In Case of Emergency

A while ago, I had a chance to learn about how I react in emergencies.

The event unfolded on the street in front of my house. The emergency probably only lasted twenty minutes or so, but in my mind it has become symbolic of the general state of emergency we are living in all the time. It had all the same players — a virtually powerless victim, overly powerful guys in uniforms with guns, passers-by who notice the horror but consider it status quo and so continue on their way, others who notice the horror and jump in and start flailing at it.

In the event I am going to tell you about, I played the latter role, by the way, that of the flailer. There were still others who played a role in the emergency who neither passed the horror by nor flailed at it, but who used their heads and did something effective. You’ll hear about them too.

If you are reading this commentary, you don’t need a recitation of the daily emergencies. You know them only too well. You probably work on a regular basis to abate the horrors of the emergencies, and so maybe you’ve had the chance to evaluate how you react at such times. Or maybe the horrors of the ongoing emergencies are so overwhelming and consuming that you don’t have the time or the emotional energy to consider the efficacy of your reactions.

The trouble is, we must always take the time to reflect on what we are doing. Otherwise, we’ll end up doing the equivalent of what I did one night when multiple police cars chased a kid driving a stolen bus through the residential urban neighborhood where I live. The kid eventually crashed the bus into a tree, and the police jumped out of their cars and sprayed the bus with gunfire. An ambulance came and loaded up the injured kid. It was at this juncture that my partner, Paul Kiefer, and I descended from our third floor apartment to see what was going on. The first thing we noticed was emergency medical technicians performing CPR on a young African American male in the back of an ambulance.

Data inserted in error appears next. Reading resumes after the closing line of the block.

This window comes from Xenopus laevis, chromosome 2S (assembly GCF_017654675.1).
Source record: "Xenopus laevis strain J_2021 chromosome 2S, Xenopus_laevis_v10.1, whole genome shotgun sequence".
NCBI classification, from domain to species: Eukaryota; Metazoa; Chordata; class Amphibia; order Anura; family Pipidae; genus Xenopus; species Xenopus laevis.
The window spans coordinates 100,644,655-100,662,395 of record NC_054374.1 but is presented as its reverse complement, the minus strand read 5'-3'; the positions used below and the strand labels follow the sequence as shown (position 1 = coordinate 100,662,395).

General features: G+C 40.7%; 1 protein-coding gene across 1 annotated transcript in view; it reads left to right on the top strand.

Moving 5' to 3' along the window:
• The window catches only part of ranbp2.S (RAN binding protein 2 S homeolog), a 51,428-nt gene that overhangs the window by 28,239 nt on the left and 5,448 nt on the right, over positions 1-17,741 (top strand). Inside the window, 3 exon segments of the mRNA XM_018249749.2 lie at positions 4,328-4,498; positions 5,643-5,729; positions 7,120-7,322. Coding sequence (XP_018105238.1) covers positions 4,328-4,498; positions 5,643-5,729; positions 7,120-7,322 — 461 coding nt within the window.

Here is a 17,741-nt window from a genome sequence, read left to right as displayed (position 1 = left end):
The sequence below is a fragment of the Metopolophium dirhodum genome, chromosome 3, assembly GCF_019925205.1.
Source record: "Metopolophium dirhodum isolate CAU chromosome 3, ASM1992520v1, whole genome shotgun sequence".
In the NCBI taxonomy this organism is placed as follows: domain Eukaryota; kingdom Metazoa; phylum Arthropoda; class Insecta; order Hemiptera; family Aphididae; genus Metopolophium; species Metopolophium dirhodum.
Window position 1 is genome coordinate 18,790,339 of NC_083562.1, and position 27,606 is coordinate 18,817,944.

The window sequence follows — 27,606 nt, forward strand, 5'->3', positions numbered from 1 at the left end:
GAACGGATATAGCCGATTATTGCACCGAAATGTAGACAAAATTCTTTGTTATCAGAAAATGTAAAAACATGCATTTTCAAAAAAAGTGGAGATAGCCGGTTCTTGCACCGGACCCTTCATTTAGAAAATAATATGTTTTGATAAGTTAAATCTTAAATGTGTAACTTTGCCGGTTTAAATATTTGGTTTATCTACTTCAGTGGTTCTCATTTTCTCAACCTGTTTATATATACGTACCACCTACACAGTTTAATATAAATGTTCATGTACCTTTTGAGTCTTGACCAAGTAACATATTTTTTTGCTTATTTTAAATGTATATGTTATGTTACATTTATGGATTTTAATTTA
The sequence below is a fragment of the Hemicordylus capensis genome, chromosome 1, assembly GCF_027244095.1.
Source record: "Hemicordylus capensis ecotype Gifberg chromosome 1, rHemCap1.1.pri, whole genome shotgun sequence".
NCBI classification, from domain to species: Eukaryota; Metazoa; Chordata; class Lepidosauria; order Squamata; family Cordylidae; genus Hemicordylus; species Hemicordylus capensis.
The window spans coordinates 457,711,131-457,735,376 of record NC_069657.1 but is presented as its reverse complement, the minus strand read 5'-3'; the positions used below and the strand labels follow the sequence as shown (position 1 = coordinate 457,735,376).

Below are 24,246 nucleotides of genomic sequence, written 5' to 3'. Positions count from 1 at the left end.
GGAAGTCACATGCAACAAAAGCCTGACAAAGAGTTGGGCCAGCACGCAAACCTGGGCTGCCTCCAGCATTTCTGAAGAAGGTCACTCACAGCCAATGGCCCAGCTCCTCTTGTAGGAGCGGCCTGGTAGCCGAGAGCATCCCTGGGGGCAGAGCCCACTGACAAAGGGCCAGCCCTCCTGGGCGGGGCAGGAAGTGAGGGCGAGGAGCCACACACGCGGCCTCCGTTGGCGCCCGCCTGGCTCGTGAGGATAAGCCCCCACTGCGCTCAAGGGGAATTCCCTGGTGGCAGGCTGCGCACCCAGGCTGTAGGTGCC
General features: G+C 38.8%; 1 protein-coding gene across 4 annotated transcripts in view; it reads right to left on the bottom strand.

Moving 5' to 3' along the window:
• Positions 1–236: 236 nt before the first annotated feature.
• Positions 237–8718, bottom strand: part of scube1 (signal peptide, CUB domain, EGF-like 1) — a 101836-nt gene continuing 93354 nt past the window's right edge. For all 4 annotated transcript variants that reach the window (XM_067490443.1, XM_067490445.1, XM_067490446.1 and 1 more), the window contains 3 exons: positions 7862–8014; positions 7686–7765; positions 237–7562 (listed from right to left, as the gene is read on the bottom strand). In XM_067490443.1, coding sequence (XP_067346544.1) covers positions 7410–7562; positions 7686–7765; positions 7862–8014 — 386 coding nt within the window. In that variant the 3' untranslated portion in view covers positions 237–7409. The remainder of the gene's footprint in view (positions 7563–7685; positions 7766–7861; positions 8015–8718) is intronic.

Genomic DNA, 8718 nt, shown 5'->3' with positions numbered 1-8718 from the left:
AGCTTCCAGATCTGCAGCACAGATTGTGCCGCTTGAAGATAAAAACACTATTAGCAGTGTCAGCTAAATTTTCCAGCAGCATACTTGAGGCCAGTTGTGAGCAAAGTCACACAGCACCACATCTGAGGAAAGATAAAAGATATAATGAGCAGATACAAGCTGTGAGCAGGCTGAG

There was a lot wrong with this picture. Why had so many police cars engaged in a dangerous high-speed chase through a residential neighborhood? Why had they taken the relatively low-risk crime of car theft (or in this case, bus-theft) and escalated it into a very high-risk situation? Why had dozens of police opened fire on an unarmed youth?

And more to the point for the very immediate short-term, why wasn’t the ambulance rushing to a nearby hospital? A life hung in the balance, but the ambulance did not budge. The answer soon became clear. It was hemmed in on all sides by police cars. There was no way forward or backward.

My adrenaline, which was already ratcheted up, now skyrocketed. This kid’s heart was not beating. Every second mattered. The police were blocking his path to the hospital. I immediately approached a small group of police officers. And we had a conversation that consisted of me haranguing them for their idiocy (couldn’t they see that a kid was dying in there?) and them responding with various forms of, “Look, lady…”

Pretty soon, I had a knot of about 10 cops around me. The more I badgered and argued, the more stubborn they became.